“Let’s not discuss this in front of the others.” He whispered quietly, taking her arm.
“Not discuss what?” Boromir appeared out of the dark as brother and sister looked cautiously back towards the river.
“Trouble, Boromir,” Tasana returned his welcoming embrace. “But it’s only one possibility out of hundreds to explain what we saw out there. There is no telling what the evils of Mordor can and cannot do.” She turned slightly to include her brother in a significant glance.
Aragorn nodded slightly; pleased his sister was learning how to protect the rest of the group while minimizing danger, yet hardly reassured by these empty words she used to put on a brave face for the rest of the company. “Whatever it was, it doesn’t change the fact that we’ve got half an army of orcs on our tails. Tonight’s kill may have earned us more time, but they will ultimately try to track us down. We’ll have to stay out of the water tonight if we’re going to elude them,” Strider said, following Legolas towards the small, fireless camp.
“You’ve been pacing again.” Tasana resettled her head on Boromir’s shoulder. He had indeed been anxiously pacing the camp, worried that she might be caught and killed by twisted orcs. She had returned to him wounded, but at least Tasana had returned, Boromir tried to console himself.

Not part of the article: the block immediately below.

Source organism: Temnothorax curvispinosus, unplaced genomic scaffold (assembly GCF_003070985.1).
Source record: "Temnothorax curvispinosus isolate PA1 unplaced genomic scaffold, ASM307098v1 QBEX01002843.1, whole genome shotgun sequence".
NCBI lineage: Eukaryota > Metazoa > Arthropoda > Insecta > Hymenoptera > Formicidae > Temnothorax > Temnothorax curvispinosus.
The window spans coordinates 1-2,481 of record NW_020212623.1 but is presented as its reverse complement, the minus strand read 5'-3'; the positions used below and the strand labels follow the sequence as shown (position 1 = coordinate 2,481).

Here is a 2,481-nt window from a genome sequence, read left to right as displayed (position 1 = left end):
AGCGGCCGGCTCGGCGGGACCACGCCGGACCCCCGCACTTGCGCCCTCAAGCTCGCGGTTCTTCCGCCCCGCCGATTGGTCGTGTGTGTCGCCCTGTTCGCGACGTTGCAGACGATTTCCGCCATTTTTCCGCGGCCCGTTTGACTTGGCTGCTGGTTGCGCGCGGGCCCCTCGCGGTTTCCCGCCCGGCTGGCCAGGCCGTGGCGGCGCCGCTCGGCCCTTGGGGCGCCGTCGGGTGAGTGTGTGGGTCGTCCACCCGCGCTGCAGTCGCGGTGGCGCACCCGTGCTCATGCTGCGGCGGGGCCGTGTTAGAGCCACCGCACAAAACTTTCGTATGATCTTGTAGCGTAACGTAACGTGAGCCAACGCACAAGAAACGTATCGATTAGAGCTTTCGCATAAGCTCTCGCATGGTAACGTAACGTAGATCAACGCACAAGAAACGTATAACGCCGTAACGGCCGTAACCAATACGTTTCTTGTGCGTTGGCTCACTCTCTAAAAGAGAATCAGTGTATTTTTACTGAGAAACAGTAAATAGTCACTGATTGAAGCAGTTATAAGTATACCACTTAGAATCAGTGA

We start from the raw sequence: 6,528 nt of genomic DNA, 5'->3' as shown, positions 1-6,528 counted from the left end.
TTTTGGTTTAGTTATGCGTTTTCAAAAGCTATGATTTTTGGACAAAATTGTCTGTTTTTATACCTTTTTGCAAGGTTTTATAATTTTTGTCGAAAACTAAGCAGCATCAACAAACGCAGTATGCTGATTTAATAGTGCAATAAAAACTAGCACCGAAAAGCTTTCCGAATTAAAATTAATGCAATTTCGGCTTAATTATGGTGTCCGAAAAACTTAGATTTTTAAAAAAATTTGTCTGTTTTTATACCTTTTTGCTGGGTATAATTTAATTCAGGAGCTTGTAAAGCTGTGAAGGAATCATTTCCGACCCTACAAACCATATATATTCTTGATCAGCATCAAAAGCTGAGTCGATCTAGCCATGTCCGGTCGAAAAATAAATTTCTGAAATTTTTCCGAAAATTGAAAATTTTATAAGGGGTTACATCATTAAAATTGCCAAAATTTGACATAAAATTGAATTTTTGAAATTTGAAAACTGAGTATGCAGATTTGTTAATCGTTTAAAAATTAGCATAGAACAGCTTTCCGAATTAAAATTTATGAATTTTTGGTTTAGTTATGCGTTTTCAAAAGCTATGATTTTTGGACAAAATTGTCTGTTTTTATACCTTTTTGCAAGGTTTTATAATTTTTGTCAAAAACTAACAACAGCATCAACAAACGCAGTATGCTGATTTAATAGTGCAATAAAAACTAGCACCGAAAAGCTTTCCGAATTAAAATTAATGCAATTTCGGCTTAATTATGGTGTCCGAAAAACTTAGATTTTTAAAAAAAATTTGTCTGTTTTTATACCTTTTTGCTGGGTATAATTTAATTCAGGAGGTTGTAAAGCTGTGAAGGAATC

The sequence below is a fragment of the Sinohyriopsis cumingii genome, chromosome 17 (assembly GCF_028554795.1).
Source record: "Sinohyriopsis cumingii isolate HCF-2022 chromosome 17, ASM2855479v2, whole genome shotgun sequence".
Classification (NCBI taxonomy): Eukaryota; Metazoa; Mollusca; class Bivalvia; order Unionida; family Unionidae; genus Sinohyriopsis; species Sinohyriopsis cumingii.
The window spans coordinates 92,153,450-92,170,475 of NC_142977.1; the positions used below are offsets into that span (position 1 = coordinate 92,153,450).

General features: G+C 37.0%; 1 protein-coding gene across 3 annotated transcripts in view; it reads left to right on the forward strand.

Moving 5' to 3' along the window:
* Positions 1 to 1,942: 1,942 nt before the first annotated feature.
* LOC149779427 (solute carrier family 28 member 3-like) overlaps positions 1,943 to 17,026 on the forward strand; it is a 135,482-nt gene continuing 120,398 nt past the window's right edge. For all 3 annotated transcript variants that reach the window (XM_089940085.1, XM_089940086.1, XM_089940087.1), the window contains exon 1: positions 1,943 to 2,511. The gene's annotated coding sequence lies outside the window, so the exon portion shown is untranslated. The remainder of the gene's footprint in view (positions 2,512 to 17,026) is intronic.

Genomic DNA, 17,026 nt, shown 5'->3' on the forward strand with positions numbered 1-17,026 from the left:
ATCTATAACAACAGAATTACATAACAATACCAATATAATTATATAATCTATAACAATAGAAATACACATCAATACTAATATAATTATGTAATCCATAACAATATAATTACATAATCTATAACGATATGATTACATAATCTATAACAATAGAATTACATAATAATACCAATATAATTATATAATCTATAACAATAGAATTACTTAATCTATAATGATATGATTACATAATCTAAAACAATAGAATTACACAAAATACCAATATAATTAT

He caressed her injured arm with its rude bandage, wishing she would allow him to protect her from harm, and yet knowing he could not. They both needed some level of independence; otherwise they would have never fallen in love. That did not mean, however, that Boromir liked having to let Tasana run free and accept whatever pain her freedom earned her. “You’ve been hiding things again,” he replied in turn.
“You won’t like it.” She warned, quavering slightly as she looked across the dark river. Boromir took her head between his hands, stroking her cheek to calm her, as he looked her in the eye.
“I like you facing nameless threats even less.” He kissed her forehead, rocking Tasana gently until she was reassured enough to continue.
“Nazgül.” She nuzzled his throat and ran her hands along Boromir’s spine. It was her turn to comfort now, and this easy contact soothed them both. “I warned you that you wouldn’t like it.”
Boromir’s hackles rose as his arms tightened protectively around Tasana. “Ring Wraiths?” he asked in a hushed whisper.